Straw as an alternative roughage source for wintering beef cows

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Source: Manitoba Agriculture, Food and Rural Initiatives

When hay supplies are low, differing options for wintering the cow herd have to be considered. Straw can be used extensively as winter feed if energy, protein, mineral and vitamin requirements are met. Straw does not contain sufficient levels of these nutrients and the use of grain, protein supplements and mineral/vitamin premixes is needed make straw-based wintering diets work well. It is critical to supply all the nutrients the animals need in order for them to maintain good health, body condition, high reproductive rates and desirable weaning weights. It is important to understand the basic nutritional needs of your animals. The nutritional requirements of the beef herd change as the animals move through different physiological stages.

The general nutritional requirements of the breeding herd are listed in Table 1. When comparing the nutrient requirements of the breeding herd to the nutritive value of straw (Table 2) it is clear that straw alone is not sufficient to maintain the animals.

Table 1. Nutritional requirements of the breeding herd1

Class  

Total Digestible Nutrients%

Crude Protein%

Calcium%

Phosphorus%

Mid Gestation

50-53

7

0.20

0.20

Late Gestation 

58

9

0.28

0.23

Lactating

60-65

11-12

0.30

0.26

Replacement Heifers

60-65

8-10

0.30

0.22

Breeding Bulls 

48-50

7-8

0.26

0.20

Yearling Bulls

55-60

7-8

0.23

0.23

1Nutritional requirement varies with body weight, frame size, predicted average daily gain (ADG) and stage of production.

Physical intake of a straw based ration will be restricted due to the fibrous nature of the feed. This can create problems, particularly when beef cows increase intake in response to cold temperatures.  Rumen compaction may occur if straw is fed alone with no readily available energy and/or protein supply for the rumen microbes.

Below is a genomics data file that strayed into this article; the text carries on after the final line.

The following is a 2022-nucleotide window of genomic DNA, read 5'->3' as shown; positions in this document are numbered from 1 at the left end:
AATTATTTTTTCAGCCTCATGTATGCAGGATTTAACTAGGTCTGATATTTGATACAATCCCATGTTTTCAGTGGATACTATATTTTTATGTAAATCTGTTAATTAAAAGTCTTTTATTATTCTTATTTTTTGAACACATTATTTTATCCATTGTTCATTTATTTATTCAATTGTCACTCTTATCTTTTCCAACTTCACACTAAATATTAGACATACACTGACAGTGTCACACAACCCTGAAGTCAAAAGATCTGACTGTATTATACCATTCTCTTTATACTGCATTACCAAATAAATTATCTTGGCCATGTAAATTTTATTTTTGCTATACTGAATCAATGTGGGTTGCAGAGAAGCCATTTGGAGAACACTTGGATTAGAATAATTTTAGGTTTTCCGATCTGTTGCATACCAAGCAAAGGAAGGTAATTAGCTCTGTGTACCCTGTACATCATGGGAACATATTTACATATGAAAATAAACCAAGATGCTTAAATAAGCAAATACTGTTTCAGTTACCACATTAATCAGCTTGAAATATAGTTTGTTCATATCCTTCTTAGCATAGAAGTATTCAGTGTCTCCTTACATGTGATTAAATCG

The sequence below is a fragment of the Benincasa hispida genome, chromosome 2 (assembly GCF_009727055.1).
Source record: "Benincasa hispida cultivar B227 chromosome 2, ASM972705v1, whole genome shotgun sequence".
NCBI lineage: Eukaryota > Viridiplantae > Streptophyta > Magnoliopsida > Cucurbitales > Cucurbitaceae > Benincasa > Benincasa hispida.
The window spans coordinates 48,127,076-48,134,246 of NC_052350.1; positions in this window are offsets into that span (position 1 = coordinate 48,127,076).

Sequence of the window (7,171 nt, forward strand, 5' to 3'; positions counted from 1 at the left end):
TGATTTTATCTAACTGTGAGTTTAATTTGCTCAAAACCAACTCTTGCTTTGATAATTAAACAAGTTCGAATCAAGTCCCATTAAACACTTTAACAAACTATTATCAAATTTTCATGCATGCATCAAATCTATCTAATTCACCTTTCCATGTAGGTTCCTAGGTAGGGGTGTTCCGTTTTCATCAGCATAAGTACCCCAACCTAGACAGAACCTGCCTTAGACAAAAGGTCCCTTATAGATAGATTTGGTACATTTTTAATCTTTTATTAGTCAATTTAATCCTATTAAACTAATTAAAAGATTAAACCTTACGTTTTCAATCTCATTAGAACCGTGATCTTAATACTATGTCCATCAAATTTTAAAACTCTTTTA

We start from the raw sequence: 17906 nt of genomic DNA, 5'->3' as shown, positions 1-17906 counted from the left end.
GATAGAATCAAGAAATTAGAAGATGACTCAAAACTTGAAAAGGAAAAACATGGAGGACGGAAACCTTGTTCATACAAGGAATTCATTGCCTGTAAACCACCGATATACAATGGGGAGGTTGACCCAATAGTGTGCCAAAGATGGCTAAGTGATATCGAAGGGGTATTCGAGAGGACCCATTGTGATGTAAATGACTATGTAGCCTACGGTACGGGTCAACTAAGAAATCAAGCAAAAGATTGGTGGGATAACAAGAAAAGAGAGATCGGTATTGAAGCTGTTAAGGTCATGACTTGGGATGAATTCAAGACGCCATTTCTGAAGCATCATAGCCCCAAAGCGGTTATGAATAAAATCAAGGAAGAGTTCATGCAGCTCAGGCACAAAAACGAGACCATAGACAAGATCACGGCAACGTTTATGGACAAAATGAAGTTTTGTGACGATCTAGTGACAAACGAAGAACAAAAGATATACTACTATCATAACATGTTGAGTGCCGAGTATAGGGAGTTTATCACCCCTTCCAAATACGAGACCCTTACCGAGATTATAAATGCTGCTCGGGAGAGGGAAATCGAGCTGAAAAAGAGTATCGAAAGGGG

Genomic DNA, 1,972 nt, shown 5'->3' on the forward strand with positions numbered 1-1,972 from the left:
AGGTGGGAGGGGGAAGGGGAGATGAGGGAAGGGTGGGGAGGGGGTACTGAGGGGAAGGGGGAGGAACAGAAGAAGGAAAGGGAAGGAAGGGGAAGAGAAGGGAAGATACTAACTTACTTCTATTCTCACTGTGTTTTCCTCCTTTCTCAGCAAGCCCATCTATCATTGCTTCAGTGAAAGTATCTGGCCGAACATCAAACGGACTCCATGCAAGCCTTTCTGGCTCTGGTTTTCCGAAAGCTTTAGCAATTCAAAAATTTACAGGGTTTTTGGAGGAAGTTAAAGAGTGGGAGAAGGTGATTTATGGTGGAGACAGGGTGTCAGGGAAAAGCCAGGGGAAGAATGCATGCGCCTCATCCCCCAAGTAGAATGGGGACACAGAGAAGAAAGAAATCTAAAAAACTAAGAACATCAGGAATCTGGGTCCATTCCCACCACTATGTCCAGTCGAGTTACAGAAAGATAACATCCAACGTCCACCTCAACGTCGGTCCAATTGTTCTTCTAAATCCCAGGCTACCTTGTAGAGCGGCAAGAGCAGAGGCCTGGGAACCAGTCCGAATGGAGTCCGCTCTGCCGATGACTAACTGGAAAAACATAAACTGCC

Table 2. Average nutrient values of straw (100% dry matter basis)

 

CP%

TDN%  

Ca%

P%

Wheat Straw

3.9

44

0.18

0.11

Barley Straw

4.9

46

0.13

0.08

Oat Straw

4.5

48

0.26

0.10

Flax Straw

5.4

43

0.26

0.08

Pea Straw

6.4

48

0.60

0.19

 

During cold periods, the energy component of the ration needs to increase approximately 15-20% as the ambient temperature drops to -20 to –25 ºC. In the last trimester of pregnancy, the cow’s nutrient requirements also increase significantly. Therefore, it is important to provide higher quality feed in the form of either good quality alfalfa hay or increase protein and energy supplementation of straw diets.       

When feeding straw several factors need to considered

  1. Feed test: straw sources (i.e. barley versus wheat straw) differ in nutritional content and digestibility. It is critical to know the nutrient content of all feedstuffs in order to provide a balanced ration.
  2. Cattle will digest 1.25% of their body weight of straw in a 24 hour period. 
  3. Diets must be balanced for energy, protein, minerals and vitamins.
  4. Cattle consume greater amounts of one year old straw as it is generally more palatable than freshly baled straw.
  5.  Ammoniation can increase the overall feeding value and intake of straw based diets.
  6. Grinding/chopping straw and feeding as a part of a total mixed rations will increase intakes.
  7. A 2:1 mineral (or 3:1) will be needed. Limestone may also be required if no other forage is fed.
  8. Check the nitrate content.
  9. Pesticide residues in straw from treated fields can harm livestock. Consult individual product labels for specific information.  

Table 3. Differing wintering ration options for gestating beef cows 1400*lbs     

Pre Calving – Cows

 

 

 

#1

#2

#3

#4

#5

#6

#7

#8

Feed Type

Ration – Feed Per Day (lbs based on 1400 lbs cow)

Alfalfa Hay

0

0

0

0

0

0

0

0

Alfalfa Grass Hay

35

0

0

0

16

0

10

0

Grass Hay

0

0

0

0

0

0

0

0

Barley Straw

0

17

19

23

0

23

15

23

Barley Greenfeed

0

0

0

0

19

0

0

0

Corn Silage

0

0

47

0

0

0

32

0

Barley Silage

0

48

0

0

0

0

0

0

Barley Grain

0

0

0

11

0

10

0

0

32% Feedlot Suppl.

0

0.5

0.5

1

0

0

0

0

32% Liquid Suppl.

0

0

0

0

0

2.9

0

0

20% Grain Pellets

0

0

0

0

0

0

0

14

1:1 Mineral

0.12

0

0

0

0

0

0

0

2:1 Mineral

0

0.06

0.06

0.06

0.12

0.2

0.2

0.06

Limestone

0

0

0

0

0

0.2

0

0.2

Blue Salt

0.07

0.07

0.07

0.07

0.07

0.07

0.07

0.07

*Add 5-15% for waste depending on feeding method

 

For a cost comparison on the different ration options vistit the Beef Cow-Calf Cost of Production

In conclusion, the first step is to do an inventory of available feed supplies and feed test. This allows you to match feed available with the animal’s requirements. Please contact the local Manitoba Agriculture Office for feed testing supplies, feed sample submission and ration formulation.

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